Squash vine borers; and debate continues on impatiens cuttings
Q We moved to a new location and our garden wasn't as good this year as usual. The worst problem was squash vine borers. The plants grew but then wilted , due to grubs in the stems. What can we do next year?
If possible, change the location of your squash planting as cocoons overwinter an inch or so below the soil level. Also, gather and destroy all the old vines.
In the spring, deep plowing will help ir2l,0,8l,8p6
smother out the cocoons that would hatch into moths (which look like wasps). About the time that the blooms appear, the moths lay flat, brownish eggs on the stems; the larvae hatch in about a week. Then they bore into the stems. You can detect them by the mealy frass.
If grubs are present, slit the stem carefully and remove them. Cover the slit area with soil and it will usually heal. Pesticides, which can be applied at seven-day intervals, are rotenone or methoxychlor.
Q Woodchucks ate everything this past summer except our geraniums. Since they are expensive to buy each spring, we would like to keep them for next year. When we lived in Germany, we brought our balcony boxes into our basement and the plants kept well over the winter. Now we live in a mobile home with no basement. We heard while overseas that geraniums can be pulled up, wrapped in newspapers, and stored in a dark place, even under a bed, and still survive.
We suspect the houses in question had cool rooms, because our experience has been that geranium plants will keep in such a manner if the temperature doesn't go above 50 degrees F. (10 degrees C.) and the relative humidity is greater than in most centrally heated homes.
Ours have survived hanging upside down in paper bags in our garage, which never goes below 40 degrees F. and not above 50 degrees F. in the winter.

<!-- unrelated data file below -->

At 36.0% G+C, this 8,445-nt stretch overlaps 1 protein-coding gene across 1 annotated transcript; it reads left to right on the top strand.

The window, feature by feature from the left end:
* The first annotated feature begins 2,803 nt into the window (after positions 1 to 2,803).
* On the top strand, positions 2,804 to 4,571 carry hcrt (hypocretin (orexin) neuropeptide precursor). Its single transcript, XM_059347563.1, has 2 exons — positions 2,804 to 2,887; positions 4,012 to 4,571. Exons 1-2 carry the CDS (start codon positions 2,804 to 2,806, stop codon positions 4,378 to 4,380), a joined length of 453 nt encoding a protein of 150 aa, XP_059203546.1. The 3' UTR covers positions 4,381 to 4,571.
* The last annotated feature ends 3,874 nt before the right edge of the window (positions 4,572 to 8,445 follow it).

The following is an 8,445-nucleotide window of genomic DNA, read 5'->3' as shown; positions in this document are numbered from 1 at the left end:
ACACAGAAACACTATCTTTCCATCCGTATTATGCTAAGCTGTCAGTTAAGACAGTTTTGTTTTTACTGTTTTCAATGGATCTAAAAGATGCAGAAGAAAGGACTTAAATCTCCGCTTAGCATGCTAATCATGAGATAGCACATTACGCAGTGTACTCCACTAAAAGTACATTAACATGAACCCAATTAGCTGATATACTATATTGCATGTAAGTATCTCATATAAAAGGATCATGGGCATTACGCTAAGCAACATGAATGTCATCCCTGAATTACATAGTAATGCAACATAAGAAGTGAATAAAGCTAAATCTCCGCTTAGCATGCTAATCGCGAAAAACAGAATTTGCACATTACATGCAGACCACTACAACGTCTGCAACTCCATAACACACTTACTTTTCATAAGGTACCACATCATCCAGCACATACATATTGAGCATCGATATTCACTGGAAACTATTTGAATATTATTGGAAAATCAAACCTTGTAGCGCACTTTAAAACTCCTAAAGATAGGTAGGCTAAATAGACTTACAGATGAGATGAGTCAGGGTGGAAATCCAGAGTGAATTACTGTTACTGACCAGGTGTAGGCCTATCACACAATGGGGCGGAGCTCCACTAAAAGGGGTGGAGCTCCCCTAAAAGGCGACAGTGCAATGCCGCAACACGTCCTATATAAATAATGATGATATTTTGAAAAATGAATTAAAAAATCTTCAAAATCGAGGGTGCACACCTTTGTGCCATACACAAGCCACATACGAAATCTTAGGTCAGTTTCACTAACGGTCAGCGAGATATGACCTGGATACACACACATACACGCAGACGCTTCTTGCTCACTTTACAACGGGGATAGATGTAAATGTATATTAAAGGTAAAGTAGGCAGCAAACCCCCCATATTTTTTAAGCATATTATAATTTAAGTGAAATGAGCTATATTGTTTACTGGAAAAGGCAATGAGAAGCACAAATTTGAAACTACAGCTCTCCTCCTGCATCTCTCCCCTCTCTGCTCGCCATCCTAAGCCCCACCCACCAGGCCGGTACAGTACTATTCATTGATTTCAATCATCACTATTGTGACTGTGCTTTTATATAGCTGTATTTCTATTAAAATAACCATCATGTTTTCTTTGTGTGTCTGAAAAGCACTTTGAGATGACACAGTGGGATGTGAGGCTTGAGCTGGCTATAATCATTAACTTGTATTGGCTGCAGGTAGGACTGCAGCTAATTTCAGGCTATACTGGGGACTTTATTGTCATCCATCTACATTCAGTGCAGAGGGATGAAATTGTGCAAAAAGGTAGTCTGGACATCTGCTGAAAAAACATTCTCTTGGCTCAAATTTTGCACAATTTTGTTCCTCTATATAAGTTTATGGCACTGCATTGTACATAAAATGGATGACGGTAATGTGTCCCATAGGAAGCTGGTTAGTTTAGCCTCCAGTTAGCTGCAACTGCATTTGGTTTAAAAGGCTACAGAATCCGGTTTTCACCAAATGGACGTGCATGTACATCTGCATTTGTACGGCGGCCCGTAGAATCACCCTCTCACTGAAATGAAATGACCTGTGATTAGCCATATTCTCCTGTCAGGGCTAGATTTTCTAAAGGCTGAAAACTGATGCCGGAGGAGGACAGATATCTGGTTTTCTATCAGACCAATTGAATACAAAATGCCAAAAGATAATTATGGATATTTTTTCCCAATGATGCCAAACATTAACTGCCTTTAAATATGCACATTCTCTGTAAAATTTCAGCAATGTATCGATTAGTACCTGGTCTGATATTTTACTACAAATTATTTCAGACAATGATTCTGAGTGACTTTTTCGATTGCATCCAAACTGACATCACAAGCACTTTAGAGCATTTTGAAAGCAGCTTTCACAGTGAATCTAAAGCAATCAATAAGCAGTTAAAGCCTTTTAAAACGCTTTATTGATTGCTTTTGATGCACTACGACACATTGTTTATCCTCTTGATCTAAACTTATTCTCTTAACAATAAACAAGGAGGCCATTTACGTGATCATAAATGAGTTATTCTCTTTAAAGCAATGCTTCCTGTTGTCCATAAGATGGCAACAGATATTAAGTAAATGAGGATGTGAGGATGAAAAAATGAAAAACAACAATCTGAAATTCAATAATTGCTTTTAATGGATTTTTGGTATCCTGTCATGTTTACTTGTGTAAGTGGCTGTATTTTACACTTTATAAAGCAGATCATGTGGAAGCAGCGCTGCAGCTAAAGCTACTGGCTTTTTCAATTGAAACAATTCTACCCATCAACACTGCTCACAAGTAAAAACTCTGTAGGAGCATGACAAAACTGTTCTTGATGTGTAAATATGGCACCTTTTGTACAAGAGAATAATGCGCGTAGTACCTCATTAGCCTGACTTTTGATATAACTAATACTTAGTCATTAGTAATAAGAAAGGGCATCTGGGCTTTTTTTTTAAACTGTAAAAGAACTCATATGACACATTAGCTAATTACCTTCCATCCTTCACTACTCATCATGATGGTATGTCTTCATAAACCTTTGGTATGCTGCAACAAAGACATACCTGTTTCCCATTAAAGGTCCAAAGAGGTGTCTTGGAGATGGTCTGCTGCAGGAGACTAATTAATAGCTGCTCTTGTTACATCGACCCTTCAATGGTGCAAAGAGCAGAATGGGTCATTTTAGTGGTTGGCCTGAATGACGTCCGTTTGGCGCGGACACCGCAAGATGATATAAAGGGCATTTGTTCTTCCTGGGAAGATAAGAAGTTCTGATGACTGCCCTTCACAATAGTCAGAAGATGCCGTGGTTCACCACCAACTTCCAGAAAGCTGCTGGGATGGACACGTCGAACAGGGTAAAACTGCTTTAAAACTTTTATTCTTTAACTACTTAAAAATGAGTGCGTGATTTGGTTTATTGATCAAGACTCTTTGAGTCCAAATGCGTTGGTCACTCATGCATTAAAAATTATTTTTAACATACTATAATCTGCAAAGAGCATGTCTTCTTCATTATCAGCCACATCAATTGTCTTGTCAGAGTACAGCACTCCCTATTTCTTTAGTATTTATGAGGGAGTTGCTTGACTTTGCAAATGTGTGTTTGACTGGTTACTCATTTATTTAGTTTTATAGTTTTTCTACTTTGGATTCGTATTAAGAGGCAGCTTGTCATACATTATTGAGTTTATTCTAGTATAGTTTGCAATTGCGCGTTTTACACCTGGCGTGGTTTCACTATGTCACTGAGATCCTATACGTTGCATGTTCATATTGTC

If you have a laundry room, you might try standing the plants, close together , in peatmoss in a box and then watering them just enough so that the roots do not dry out. The tops can be pruned back to 4 or 5 inches in late February. You can pot them up then or wait till March.
When warmer temperatures come around, you can move them outside.
Our note on rooting impatiens cuttings brought much comment from readers. One thought perhaps the cuttings were being thrown out too soon. Hers always wilt completely for a day or two, she wrote, but then spruce up again.
Another said hers had always gotten mushy stems instead of roots, but our suggestion to use a piece of charcoal the size of a pea in the water eliminated the problem. She also concurs that tepid water helps to prevent wilting, as does a rooted cutting of coleus in the water.
Other suggestions include: Take cuttings in the early morning; take cuttings in the evening after the sun goes down; and snap the cuttings at a joint rather than using a sharp knife.
We ourselves find that New Guinea and double impatiens usually are easier to root, but we still follow the rule to take cuttings when it is cool; remove the bottom leaves, fat buds, and blooms; and make the cut just below a joint with a sharp knife. If you have a question about your garden, inside or out, send it, along with a self-addressed, stamped envelope, to the Garden Page, The Christian Science Monitor, One Norway Street, Boston, Mass. 02115.m